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Understanding Normal Monsoon and its effects on agriculture

April 30, 2018 10:45 AM |

Understanding Normal Monsoon and its effects on agricultureThe annual rainfall for India stands at 1188 mm, out of which 887 mm is weakness during the Monsoon which means three fourth of the annual rain is observed during the Monsoon season.

The seasonal forecast when issued is with respect to various rainfall categories. Normal Monsoon is considered between 96 and 104 percent. Excess Monsoon is declared when rains are more than 110 percent, while below normal is between 90 and 95 percent. Meanwhile, less than 90% is considered to be drought. Normal monsoon is considered good for the country.


As far as the monthly rainfall performance during Monsoon is concerned, June observes 16 cm of rains, July records 29 cm, August sees 26 cm and September ends with 19 cm of rains.

Rainfall during the monsoon is not linked with early or late onset. In fact, the earliest monsoon onset at times has ended with overall deficiency and late arrival have resulted in surplus rains as well.

As far as the spread is taken into consideration, the average of a few weeks of scanty and few weeks of excessive rains are also seen during some normal monsoon seasons, which is not a desirable situation. What is more important here is the time and space of rain. In fact, if timely and spatial distribution of rains exists and spread is good, even a little bit of deficiency can be absorbed in terms of total quantum of monsoon rains.

It is also seen that the best of Monsoon leaves about 15 to 20% of districts with deficiency, while there are times when during a low performing Monsoon season, 15 to 20% of areas receive good rains while other regions are deficient.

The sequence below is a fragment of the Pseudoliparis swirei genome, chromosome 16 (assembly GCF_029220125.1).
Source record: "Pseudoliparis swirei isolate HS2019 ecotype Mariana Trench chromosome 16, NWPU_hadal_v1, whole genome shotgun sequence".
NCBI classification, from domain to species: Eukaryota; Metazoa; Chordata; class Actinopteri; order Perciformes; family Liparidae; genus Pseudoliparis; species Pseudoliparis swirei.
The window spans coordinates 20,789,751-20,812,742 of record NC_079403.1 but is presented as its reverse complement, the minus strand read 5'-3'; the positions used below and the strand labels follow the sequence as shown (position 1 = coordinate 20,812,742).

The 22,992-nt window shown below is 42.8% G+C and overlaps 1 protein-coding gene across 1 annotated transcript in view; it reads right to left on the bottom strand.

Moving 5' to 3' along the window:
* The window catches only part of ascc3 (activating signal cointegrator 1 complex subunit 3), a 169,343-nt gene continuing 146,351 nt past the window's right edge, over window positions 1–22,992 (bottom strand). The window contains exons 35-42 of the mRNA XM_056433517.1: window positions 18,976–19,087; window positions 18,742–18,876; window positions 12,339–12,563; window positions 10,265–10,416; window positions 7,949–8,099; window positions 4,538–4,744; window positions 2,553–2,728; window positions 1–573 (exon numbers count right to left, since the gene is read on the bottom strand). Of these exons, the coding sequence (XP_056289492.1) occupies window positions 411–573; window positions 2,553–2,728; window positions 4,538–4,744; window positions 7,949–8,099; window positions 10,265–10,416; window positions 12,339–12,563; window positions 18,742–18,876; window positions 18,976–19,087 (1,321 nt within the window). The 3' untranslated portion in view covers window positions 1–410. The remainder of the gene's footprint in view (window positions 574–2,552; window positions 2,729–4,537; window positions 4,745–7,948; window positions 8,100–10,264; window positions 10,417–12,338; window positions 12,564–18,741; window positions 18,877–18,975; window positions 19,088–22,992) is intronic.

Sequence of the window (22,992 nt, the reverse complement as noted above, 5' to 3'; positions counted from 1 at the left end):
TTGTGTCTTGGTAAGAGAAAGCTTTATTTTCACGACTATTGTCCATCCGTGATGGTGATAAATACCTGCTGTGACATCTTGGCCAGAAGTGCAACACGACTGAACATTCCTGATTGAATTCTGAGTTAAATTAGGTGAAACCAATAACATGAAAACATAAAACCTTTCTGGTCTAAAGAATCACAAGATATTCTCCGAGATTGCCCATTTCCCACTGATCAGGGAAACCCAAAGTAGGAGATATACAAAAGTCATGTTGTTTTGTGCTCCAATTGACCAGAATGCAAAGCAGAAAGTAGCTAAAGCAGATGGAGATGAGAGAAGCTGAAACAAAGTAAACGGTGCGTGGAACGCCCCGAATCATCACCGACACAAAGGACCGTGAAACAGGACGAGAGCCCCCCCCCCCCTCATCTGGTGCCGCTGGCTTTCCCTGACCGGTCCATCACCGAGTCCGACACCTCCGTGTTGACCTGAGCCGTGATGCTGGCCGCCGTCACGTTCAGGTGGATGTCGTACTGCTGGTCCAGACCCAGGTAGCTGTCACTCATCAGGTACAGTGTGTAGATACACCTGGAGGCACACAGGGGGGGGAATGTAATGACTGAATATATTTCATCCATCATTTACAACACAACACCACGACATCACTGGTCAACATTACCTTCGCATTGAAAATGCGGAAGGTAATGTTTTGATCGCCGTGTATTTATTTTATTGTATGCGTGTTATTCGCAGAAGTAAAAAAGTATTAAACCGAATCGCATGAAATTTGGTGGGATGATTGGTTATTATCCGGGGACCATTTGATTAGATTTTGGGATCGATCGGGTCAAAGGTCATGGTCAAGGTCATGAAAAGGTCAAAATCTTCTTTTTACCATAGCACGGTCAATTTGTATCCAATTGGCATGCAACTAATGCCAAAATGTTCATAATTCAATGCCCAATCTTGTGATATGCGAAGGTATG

There are pockets which are rainfed including the areas of Maharashtra, Madhya Pradesh, and Gujarat. However, there are some parts including Punjab and Haryana which depend on groundwater. Thus, if they receive less rainfall, a slight shortfall is not considered too bad.

If rains continue to be normal, they not only benefit the rainfed areas but the expenditure in terms of irrigation including labour costs, electricity etc. can be cut down in areas dependent on groundwater. In fact, the groundwater gets recharged which helps in irrigation purposes.

With normal monsoon rains, all the 91 of the reservoirs get rainfed. These reservoir levels are sufficient to last throughout the season resulting in no shortage of water.

Normal rains also recharge the water table which is another added advantage. A little bonus exists after Normal Monsoon for the Rabi crops as it leaves sufficient soil moisture and humidity in the air.

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